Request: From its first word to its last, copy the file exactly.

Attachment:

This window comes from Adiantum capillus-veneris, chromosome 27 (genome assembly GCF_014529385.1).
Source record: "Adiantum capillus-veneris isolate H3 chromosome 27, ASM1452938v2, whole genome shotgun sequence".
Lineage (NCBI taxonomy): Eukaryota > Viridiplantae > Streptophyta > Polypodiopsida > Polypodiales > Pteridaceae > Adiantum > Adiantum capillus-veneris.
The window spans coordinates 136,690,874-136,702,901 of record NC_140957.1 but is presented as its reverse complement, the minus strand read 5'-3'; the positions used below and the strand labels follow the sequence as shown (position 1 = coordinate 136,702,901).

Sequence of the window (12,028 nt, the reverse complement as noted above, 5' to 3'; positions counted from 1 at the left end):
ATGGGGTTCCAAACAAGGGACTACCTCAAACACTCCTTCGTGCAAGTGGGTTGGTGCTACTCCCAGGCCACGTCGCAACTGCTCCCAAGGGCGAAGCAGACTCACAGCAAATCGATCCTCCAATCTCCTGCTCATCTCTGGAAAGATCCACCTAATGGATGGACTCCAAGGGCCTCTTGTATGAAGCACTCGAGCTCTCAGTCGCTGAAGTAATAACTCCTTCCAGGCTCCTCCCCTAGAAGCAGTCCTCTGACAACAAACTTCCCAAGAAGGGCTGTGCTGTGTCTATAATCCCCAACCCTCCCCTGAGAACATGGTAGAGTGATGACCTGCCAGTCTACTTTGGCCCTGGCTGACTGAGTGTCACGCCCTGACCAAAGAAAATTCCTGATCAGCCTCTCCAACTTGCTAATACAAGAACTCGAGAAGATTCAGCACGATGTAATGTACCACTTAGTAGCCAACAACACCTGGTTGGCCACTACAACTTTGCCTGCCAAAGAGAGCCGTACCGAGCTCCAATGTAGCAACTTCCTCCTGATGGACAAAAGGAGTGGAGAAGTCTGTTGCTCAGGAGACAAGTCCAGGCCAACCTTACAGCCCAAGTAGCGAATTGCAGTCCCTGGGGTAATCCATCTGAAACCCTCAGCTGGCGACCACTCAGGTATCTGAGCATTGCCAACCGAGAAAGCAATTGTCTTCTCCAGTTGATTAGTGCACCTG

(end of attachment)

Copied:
This window comes from Adiantum capillus-veneris, chromosome 27 (genome assembly GCF_014529385.1).
Source record: "Adiantum capillus-veneris isolate H3 chromosome 27, ASM1452938v2, whole genome shotgun sequence".
Lineage (NCBI taxonomy): Eukaryota > Viridiplantae > Streptophyta > Polypodiopsida > Polypodiales > Pteridaceae > Adiantum > Adiantum capillus-veneris.
The window spans coordinates 136,690,874-136,702,901 of record NC_140957.1 but is presented as its reverse complement, the minus strand read 5'-3'; the positions used below and the strand labels follow the sequence as shown (position 1 = coordinate 136,702,901).

Sequence of the window (12,028 nt, the reverse complement as noted above, 5' to 3'; positions counted from 1 at the left end):
ATGGGGTTCCAAACAAGGGACTACCTCAAACACTCCTTCGTGCAAGTGGGTTGGTGCTACTCCCAGGCCACGTCGCAACTGCTCCCAAGGGCGAAGCAGACTCACAGCAAATCGATCCTCCAATCTCCTGCTCATCTCTGGAAAGATCCACCTAATGGATGGACTCCAAGGGCCTCTTGTATGAAGCACTCGAGCTCTCAGTCGCTGAAGTAATAACTCCTTCCAGGCTCCTCCCCTAGAAGCAGTCCTCTGACAACAAACTTCCCAAGAAGGGCTGTGCTGTGTCTATAATCCCCAACCCTCCCCTGAGAACATGGTAGAGTGATGACCTGCCAGTCTACTTTGGCCCTGGCTGACTGAGTGTCACGCCCTGACCAAAGAAAATTCCTGATCAGCCTCTCCAACTTGCTAATACAAGAACTCGAGAAGATTCAGCACGATGTAATGTACCACTTAGTAGCCAACAACACCTGGTTGGCCACTACAACTTTGCCTGCCAAAGAGAGCCGTACCGAGCTCCAATGTAGCAACTTCCTCCTGATGGACAAAAGGAGTGGAGAAGTCTGTTGCTCAGGAGACAAGTCCAGGCCAACCTTACAGCCCAAGTAGCGAATTGCAGTCCCTGGGGTAATCCATCTGAAACCCTCAGCTGGCGACCACTCAGGTATCTGAGCATTGCCAACCGAGAAAGCAATTGTCTTCTCCAGTTGATTAGTGCACCTG